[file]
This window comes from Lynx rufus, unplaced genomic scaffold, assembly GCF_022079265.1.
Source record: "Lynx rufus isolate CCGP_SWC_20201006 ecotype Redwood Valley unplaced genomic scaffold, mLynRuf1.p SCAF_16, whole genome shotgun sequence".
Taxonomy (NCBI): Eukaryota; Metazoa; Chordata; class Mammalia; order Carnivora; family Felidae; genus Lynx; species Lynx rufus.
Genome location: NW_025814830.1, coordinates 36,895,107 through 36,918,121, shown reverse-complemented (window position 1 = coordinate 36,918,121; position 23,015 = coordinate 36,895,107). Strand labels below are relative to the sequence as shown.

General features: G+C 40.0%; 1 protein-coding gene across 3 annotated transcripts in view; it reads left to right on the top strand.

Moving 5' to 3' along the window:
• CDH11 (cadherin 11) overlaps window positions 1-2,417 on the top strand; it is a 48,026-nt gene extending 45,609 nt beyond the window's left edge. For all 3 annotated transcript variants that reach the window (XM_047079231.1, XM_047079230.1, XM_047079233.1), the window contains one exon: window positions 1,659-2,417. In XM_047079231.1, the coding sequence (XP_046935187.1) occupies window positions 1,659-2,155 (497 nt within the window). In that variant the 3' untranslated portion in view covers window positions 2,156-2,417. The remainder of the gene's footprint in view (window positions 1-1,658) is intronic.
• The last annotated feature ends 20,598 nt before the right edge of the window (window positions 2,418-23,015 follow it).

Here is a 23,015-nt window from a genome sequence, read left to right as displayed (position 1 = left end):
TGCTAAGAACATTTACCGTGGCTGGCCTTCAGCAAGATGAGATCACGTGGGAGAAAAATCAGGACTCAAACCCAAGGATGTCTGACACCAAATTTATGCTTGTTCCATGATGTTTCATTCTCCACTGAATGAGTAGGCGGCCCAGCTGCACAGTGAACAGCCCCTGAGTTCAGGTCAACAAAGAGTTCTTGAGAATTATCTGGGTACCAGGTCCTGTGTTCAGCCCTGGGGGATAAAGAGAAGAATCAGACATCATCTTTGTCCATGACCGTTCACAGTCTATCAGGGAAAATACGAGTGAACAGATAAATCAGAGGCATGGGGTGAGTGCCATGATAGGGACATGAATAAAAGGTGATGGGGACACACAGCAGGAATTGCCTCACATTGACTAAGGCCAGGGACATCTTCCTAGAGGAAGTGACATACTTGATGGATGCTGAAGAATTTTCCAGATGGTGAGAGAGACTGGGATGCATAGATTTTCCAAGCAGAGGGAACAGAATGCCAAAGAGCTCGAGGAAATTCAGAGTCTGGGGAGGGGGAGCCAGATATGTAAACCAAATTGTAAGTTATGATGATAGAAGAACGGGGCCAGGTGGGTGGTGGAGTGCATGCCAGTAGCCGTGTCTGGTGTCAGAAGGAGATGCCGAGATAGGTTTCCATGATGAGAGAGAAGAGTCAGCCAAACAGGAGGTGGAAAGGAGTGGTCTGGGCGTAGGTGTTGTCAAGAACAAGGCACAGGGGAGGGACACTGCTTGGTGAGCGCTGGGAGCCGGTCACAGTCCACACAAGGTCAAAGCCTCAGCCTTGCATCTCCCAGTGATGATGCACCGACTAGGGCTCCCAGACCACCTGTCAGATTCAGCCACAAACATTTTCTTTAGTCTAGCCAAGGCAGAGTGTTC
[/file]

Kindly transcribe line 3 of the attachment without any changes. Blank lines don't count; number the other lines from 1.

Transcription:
Taxonomy (NCBI): Eukaryota; Metazoa; Chordata; class Mammalia; order Carnivora; family Felidae; genus Lynx; species Lynx rufus.